CNewborn Screening consists of critical laboratory and bedside tests done on newborns to see if they have certain inherited diseases.  Early detection for these specific diseases is critical for the babies, doctors and parents, because delays in treatment can result in irreversible developmental delays, sickness and even death.  With the passage of HB 2491 last year, the legislature asked the ADHS to consider adding Severe Combined Immunodeficiency (SCID) and Krabbe Disease to our newborn screening panel (we currently test for 28 disorders).

Wednesday afternoon our Newborn Screening Advisory Committee met to consider the costs and benefits of screening for SCID  and Krabbe.  The Committee recommended that we change our rules and begin testing for SCID.  If I decide to proceed with their recommendation, we’d also need to get the authority to increase our testing fee by $10 so we can pay for the testing costs. Because the screening test for SCID is so reliable, we’d only need to test the first sample (taken at the hospital).  We wouldn’t need a second follow-up sample like we do for the other 28 disorders.  The committee didn’t make a recommendation one way or the other about Krabbe Disease.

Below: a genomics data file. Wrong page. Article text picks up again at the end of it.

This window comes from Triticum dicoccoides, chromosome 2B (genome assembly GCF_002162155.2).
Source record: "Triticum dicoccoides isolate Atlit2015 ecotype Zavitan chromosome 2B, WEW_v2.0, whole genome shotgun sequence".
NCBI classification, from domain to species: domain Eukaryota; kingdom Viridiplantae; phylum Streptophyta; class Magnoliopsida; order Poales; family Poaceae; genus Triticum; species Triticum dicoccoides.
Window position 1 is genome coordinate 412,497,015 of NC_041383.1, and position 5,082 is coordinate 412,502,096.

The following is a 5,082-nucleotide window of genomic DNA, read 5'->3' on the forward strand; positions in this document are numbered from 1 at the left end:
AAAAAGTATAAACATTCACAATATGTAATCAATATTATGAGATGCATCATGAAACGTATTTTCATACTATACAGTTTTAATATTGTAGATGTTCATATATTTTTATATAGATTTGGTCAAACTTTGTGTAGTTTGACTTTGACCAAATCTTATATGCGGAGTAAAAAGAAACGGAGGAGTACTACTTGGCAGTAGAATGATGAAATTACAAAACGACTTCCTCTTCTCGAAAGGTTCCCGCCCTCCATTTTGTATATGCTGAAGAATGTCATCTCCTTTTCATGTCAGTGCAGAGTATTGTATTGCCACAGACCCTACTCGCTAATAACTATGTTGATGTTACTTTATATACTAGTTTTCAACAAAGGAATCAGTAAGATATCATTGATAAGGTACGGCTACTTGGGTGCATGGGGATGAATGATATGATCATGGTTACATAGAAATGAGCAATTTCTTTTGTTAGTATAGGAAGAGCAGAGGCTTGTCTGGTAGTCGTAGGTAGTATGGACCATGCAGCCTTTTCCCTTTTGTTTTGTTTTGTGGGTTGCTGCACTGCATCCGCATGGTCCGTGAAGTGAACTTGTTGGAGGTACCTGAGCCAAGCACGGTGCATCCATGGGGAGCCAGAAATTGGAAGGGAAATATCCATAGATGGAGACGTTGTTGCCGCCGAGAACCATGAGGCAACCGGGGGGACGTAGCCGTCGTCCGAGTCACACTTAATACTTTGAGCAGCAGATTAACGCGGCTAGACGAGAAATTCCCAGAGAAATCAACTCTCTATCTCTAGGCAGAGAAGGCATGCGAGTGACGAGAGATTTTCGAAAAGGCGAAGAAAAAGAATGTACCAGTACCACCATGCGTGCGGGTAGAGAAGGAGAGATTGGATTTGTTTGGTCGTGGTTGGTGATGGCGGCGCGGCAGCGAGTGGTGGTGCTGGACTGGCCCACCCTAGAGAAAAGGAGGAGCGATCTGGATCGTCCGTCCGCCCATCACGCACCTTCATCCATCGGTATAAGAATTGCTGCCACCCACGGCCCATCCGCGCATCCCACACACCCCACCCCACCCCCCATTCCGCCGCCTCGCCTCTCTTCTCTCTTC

We’re currently working on a rule revision to require hospital testing for heart defects (critical congenital heart defects) to our testing requirements.  Some babies born with a heart defect look healthy at first but have complications later.  Newborn screening (by pulse oximetry) estimates the amount of oxygen in a baby’s blood, and can identify some of these babies early so they can get quicker care and treatment.

Over the next couple of weeks I’ll examine the data, evidence, and the Advisory Committee’s recommendation.  We’ll   include any decision to add SCID and/or Krabbe in the draft rules already underway to add critical congenital heart defects.  We expect to publish the draft rules in early November.